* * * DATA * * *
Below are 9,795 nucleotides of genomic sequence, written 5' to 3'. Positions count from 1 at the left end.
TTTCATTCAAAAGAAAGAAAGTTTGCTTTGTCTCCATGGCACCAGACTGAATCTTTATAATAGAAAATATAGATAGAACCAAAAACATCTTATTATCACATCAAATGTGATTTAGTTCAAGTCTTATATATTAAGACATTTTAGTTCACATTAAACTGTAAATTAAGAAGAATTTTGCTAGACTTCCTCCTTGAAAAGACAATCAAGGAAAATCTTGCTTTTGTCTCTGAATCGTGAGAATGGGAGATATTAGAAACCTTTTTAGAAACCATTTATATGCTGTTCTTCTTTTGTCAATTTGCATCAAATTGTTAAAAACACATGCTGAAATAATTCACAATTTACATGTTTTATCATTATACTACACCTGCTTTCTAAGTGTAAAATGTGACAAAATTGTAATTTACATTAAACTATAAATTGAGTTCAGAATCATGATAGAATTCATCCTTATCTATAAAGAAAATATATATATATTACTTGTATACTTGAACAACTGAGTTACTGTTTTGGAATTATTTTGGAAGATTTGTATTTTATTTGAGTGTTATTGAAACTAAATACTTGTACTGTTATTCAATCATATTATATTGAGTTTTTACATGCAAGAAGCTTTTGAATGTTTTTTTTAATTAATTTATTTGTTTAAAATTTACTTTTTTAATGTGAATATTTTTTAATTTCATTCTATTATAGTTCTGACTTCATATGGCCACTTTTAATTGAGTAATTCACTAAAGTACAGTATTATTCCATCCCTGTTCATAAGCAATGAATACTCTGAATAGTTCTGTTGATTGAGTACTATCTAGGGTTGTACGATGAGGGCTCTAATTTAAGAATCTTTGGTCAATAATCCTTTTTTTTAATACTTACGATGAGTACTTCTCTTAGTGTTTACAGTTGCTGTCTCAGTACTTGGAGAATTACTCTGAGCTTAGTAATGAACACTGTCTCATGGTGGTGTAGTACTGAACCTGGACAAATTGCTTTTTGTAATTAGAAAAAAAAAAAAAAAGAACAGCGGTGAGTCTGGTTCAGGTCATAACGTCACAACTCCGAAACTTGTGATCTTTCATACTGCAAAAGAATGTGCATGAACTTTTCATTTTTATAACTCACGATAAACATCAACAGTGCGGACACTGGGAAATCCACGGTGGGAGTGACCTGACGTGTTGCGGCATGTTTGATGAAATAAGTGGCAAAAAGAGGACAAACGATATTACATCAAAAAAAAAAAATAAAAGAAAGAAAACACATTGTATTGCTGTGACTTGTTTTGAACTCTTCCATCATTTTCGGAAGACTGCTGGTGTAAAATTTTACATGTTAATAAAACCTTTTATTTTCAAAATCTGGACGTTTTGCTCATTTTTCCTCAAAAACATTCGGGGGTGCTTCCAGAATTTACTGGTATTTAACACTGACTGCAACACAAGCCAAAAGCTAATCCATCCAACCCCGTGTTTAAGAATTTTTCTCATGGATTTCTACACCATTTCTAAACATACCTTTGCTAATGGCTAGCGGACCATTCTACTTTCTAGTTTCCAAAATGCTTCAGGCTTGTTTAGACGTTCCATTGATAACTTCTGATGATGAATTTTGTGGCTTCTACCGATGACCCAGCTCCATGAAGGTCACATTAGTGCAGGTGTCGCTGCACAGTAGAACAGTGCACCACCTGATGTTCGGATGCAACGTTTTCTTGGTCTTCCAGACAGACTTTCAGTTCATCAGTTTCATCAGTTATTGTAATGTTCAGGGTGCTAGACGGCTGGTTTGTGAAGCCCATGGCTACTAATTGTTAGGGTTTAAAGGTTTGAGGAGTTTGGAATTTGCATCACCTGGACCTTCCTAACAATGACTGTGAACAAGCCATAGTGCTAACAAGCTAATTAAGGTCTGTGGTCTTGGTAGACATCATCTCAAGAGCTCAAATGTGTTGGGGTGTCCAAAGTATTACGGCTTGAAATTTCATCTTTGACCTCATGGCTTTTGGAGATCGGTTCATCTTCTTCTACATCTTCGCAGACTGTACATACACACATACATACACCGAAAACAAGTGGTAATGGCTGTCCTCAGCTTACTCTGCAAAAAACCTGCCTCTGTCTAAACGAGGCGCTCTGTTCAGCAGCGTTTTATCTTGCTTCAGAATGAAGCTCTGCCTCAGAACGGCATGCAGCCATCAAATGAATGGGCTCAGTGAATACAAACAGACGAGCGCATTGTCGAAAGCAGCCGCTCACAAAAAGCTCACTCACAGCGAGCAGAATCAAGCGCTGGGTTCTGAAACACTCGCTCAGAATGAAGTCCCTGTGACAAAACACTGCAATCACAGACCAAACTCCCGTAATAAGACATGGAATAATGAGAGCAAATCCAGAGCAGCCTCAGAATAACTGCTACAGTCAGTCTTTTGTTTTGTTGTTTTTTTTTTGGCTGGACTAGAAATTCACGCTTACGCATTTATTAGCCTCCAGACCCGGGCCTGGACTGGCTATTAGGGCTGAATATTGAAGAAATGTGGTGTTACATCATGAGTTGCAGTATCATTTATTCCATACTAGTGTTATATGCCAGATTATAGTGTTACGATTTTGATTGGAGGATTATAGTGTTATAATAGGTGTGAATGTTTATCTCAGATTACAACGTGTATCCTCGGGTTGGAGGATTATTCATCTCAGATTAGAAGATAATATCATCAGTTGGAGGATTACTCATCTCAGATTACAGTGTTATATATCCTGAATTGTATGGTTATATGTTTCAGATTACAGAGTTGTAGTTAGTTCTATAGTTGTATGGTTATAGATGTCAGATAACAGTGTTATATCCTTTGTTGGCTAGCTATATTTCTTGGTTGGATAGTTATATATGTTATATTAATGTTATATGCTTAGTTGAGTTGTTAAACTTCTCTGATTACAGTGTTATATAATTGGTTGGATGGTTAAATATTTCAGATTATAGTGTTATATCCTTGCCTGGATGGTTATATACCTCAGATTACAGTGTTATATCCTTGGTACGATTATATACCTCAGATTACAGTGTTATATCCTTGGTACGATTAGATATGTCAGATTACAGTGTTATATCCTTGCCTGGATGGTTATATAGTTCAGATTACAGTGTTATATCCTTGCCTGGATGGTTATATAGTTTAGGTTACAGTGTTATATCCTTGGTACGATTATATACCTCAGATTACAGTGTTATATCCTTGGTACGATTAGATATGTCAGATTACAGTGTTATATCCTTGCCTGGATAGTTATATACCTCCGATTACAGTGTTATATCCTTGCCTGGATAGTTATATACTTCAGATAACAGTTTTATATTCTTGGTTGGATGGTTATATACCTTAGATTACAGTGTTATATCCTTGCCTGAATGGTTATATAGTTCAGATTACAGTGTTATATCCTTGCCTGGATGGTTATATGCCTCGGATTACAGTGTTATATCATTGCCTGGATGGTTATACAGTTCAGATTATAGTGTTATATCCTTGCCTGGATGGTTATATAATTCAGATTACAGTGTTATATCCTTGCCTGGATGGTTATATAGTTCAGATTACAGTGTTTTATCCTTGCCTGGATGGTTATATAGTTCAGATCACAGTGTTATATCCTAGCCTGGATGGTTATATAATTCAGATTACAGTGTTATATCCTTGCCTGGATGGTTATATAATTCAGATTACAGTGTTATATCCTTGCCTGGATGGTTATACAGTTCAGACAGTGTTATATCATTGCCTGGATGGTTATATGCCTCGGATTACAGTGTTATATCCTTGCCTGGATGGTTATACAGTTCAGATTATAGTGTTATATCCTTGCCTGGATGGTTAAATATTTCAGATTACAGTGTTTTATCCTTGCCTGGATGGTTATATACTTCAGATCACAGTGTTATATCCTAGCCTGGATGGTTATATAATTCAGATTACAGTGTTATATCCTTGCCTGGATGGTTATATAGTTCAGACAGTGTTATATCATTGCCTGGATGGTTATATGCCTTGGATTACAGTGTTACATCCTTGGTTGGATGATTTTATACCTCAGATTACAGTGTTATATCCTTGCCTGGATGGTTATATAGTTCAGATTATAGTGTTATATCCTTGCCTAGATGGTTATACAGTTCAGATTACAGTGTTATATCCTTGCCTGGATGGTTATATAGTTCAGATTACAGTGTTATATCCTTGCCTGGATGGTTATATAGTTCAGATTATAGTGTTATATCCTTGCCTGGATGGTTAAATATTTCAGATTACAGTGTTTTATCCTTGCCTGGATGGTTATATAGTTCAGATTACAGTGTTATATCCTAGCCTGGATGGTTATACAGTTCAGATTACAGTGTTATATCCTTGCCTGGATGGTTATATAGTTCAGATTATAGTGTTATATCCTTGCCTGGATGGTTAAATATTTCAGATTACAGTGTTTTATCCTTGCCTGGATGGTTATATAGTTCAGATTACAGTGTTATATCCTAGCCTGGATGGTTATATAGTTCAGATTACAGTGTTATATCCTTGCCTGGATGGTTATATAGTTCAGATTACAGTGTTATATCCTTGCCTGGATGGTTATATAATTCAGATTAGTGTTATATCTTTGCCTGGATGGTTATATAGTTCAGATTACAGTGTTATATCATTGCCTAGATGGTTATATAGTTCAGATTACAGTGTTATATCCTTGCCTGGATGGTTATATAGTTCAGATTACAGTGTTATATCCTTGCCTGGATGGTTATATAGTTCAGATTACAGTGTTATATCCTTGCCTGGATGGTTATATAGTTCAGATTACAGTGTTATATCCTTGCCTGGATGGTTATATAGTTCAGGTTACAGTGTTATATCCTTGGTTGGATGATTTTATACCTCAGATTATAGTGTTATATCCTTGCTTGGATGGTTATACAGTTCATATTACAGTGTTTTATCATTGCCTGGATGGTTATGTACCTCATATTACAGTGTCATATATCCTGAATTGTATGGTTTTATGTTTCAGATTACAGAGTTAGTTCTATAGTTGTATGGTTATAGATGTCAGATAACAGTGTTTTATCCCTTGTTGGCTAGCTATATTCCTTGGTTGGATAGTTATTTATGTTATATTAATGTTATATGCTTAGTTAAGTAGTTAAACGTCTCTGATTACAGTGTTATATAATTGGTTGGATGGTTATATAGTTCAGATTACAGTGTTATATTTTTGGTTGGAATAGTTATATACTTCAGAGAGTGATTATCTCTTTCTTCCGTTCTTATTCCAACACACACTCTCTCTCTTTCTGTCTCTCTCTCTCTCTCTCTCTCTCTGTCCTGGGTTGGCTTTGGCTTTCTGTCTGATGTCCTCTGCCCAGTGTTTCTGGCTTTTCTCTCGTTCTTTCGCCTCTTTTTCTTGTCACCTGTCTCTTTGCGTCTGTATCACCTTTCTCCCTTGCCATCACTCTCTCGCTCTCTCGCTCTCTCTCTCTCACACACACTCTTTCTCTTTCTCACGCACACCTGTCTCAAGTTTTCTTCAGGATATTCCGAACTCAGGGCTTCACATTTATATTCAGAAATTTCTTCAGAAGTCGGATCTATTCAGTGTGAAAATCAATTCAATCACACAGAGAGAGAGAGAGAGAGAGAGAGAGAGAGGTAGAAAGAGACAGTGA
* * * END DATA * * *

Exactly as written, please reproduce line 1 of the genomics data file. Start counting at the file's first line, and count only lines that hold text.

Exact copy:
Below are 9,795 nucleotides of genomic sequence, written 5' to 3'. Positions count from 1 at the left end.